In his study Cumming investigated: 1) the qualities of texts produced; 2) the attention devoted to aspects of writing during decision making; and 3) the problem-solving behaviours used to control writing processes (p. 87). The participants had three different levels of writing expertise, and two different levels of ESL proficiency. They were studying in a bilingual programme (English/French) at university. The participants were divided into three groups depending on their writing expertise in their mother-tongue: 1) professionally experienced writers (n=5), 2) average student writers (n=8), and 3) basic writers (n=10). In the professional group there were two authors who had published books in French. The three others in the group of professional writers were experienced writers of work related reports, articles, reviews, and letters. The basic writers had many deficiencies in their abilities to produce written text. The average writers were in between the two other groups of respectively professional and basic writers. The participants were divided into two levels of ESL proficiency that were intermediate and advanced based on an oral interview test (Cumming, 1989, pp. 87-88).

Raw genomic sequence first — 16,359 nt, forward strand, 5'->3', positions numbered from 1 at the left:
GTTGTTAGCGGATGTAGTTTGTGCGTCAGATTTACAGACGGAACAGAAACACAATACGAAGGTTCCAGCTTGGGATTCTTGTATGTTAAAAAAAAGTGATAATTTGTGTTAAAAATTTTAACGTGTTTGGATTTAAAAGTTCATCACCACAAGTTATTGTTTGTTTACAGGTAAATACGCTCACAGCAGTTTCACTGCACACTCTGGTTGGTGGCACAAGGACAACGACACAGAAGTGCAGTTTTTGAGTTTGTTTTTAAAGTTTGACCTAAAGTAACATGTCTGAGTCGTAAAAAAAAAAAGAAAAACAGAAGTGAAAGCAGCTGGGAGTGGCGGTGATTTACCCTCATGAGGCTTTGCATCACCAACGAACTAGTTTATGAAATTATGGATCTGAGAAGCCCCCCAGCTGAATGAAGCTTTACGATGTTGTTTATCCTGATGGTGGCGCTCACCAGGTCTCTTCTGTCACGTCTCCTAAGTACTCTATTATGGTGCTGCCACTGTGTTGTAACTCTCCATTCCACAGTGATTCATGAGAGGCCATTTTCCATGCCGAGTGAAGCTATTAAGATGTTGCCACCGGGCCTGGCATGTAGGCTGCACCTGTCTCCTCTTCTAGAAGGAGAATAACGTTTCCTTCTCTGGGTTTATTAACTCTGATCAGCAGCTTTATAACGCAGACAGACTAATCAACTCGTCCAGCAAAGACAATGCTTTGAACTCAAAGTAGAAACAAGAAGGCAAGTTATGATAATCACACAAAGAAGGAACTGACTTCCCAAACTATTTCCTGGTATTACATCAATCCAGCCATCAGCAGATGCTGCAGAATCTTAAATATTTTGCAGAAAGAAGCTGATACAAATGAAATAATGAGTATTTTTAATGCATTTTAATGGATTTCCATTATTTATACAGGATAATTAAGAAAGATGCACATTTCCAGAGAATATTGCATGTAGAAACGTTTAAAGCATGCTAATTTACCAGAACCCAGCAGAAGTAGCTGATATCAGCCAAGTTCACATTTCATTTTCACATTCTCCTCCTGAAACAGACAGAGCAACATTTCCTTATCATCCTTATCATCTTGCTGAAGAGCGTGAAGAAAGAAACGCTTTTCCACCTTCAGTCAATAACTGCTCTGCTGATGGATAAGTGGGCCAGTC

The study used thinking-aloud utterances from the participants while writing. The think-aloud protocols, which were tape-recorded, were transcribed and analysed. The quality of the written compositions were assessed and marked for their content, discourse organization, and language use (Cumming, 1989, pp. 89-92). The think-aloud statements were analysed and divided into five categories according to which aspect of composing they belonged to. The categories were: language use, discourse organization, gist, intentions, and procedures for writing. The protocols were also analysed for problem-solving behaviours which the statements seemed to indicate. The problem-solving categories were: thinking which involves knowledge-telling, problem identification, problem resolution, and heuristic search strategies for evaluating a problem (Cumming, 1989, pp. 93-95).